NICK EICHER, HOST: Today is Monday, June 22nd. Thank you for turning to WORLD Radio to help start your day. Good morning. I’m Nick Eicher.
MARY REICHARD, HOST: And I’m Mary Reichard. Coming next on The World and Everything in It: the WORLD History Book. Today, three events that all happened on this day, June 22nd.
Thirty years ago, the closing of “Checkpoint Charlie” between East and West Germany. Plus, a costly victory on the Pacific island of Okinawa. But first, Congress creates a new federal agency. Here’s Paul Butler.
We begin 150 years ago today:
RASSMUSSEN: Be it enacted by the Senate and House of Representatives…that there shall be…an executive department of the government of the United States, to be called the Department of Justice, of which the attorney general shall be the head.
Kim Rassmussen reading from HR bill 1328.
Following the Civil War, the U.S. government spent about $800-thousand dollars a year to retain private attorneys and outside legal counsel. On June 22nd, 1870, Congress passed the Act to Establish the Department of Justice.
RASSMUSSEN: SECTION 2, And be it further enacted, that there shall be in said department an officer learned in the law to be called the solicitor general…
The act gave the DOJ control over all federal law enforcement, plus criminal prosecutions, and civil suits against—or on behalf of—the United States government.
RASSMUSSEN: SECTION 5, whenever the attorney general deems it necessary, he may require the solicitor general to argue any case in which the government is interested before the court of claims…
At the time, dozens of government departments were working on legal questions and cases independently—often without knowledge of each other. On top of that, many legal appointments and contracts were doled out as political favors.
So Rhode Island Congressman Thomas Jenckes led a reform movement to streamline, unify, and professionalize the government’s legal divisions.
RASSMUSSEN: SECTION 8, the attorney general is hereby empowered to make all necessary rules and regulations for the management and distribution of its business.
Recent scholarship suggests that the creation of the DOJ was more than just an attempt to increase the federal government’s capacity for Civil War legal claims—which has been conventional wisdom. According to a 2014 Stanford Law Review article, letters and documents from Congressman Jenckes and his fellow reformers reveal a more robust philosophy behind the act.
Next, 75 years ago:
NEWSREEL: Last days of the bitter battle for Okinawa…
The 82-day battle for Okinawa comes to an end. Codenamed Operation Iceberg, it was the largest amphibious assault in the Pacific Theater during World War II.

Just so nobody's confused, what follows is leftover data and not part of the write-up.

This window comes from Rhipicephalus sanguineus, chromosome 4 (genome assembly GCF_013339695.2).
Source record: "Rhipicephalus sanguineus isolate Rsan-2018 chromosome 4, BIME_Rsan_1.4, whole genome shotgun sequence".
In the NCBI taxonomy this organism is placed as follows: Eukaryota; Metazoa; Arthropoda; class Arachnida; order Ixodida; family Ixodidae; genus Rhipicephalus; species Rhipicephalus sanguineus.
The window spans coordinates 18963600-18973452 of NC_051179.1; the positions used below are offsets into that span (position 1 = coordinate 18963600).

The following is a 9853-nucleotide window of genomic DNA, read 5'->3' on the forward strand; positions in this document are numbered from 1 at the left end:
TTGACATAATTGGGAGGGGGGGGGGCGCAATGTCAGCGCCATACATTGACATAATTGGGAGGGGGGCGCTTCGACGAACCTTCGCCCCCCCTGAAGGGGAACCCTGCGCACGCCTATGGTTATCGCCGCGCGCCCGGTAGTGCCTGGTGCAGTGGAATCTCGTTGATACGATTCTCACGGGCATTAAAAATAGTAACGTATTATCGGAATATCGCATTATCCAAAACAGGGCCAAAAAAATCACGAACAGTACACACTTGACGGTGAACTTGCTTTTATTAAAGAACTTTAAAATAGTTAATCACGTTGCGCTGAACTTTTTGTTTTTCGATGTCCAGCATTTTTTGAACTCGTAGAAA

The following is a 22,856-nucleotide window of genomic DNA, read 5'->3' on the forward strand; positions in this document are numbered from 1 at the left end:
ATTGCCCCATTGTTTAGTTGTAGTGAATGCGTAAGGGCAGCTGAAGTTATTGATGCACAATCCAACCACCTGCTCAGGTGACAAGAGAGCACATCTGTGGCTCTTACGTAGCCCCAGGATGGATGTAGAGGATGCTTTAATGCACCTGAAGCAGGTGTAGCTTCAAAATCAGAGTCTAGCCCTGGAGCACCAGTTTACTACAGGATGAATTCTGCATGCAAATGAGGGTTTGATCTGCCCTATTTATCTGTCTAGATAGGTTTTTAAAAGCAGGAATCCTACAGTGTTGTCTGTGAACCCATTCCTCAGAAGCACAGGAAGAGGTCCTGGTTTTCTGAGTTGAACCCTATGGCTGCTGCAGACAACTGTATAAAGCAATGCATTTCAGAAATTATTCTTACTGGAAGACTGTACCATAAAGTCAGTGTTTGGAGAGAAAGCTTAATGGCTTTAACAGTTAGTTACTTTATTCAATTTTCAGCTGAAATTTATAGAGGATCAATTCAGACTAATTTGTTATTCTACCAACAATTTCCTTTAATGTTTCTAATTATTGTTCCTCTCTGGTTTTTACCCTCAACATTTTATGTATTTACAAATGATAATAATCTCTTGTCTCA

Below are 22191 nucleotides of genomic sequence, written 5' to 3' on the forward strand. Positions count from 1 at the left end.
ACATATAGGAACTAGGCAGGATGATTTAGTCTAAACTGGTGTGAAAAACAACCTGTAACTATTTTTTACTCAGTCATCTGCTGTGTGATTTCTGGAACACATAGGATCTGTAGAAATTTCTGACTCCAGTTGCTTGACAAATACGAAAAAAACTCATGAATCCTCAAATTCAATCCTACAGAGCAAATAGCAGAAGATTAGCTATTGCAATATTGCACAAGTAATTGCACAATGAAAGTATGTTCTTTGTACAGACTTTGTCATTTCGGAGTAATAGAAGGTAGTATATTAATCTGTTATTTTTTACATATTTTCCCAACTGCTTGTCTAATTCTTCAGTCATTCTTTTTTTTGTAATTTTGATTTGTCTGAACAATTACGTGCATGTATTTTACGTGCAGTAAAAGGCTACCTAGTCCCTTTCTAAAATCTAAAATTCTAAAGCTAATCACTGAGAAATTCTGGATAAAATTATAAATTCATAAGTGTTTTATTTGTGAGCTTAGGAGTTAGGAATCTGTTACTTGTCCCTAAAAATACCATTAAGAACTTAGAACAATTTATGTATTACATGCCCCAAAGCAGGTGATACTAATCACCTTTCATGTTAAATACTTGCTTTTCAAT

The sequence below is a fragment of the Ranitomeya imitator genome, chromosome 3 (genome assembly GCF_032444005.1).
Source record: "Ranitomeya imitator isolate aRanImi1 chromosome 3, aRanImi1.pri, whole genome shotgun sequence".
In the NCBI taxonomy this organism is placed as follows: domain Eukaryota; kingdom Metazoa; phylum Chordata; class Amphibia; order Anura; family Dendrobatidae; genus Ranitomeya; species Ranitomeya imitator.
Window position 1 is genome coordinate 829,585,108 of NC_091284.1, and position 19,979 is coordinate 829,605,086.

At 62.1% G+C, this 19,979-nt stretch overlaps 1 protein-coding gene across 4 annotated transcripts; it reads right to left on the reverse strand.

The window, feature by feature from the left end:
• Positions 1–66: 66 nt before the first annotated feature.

NEWSREEL CLIP: The United States 10th Army and the 3rd Marine Amphibious Corps start for the beach…
Okinawa was 340 miles southwest of the Japanese home islands.
NEWSREEL: Men of the 10th Army leaves the road to penetrate into the bush. Here, underground and in fortified caves and holes, are some of Okinawa’s last defenders…
The victory on Okinawa was one of the costliest in the Pacific.
NEWSREEL: The battle is waged over dangerous terrain, from ridge to ridge, from cave to cave…
Clearing the enemy forces cost Allied troops at least 75,000 lives.
NEWSREEL: Japan sees her doom drawing near as the American flag is firmly planted on Okinawa.
AUDIO: [SOUND OF CEREMONY]
And finally, June 22nd, 1990, 30 years ago.
CEREMONY: We have come together not to dedicate a building, but rather to close one…
U.S. and German political figures and military personnel gather in Berlin to officially decommission the American managed checkpoint between East and West Berlin.
CEREMONY: I refer to the modest, famous structure known to millions as “Checkpoint Charlie…”
The name Charlie came from the NATO phonetic alphabet. Checkpoint Alpha was in Helmstedt. Checkpoint Bravo in the south-west corner of Berlin. And this third checkpoint was therefore named Charlie.
CEREMONY: Many visitors to Checkpoint Charlie over the years were disappointed. There was something unfinished. Something temporary about it. These impressions were altogether accurate…
At the close of the ceremony, a large crane lifted the building as observers on both sides of the border cheered.
CEREMONY: Ladies and Gentlemen, please remain seated while the checkpoint is prepared for lifting.
Not long after its removal, a replica was built near the original site. Today, it’s one of Berlin’s most popular tourist attractions. The original Checkpoint Charlie is on display as a part of the Allied Museum in Berlin-Zehlendorf.
That’s this week’s WORLD History Book, I’m Paul Butler.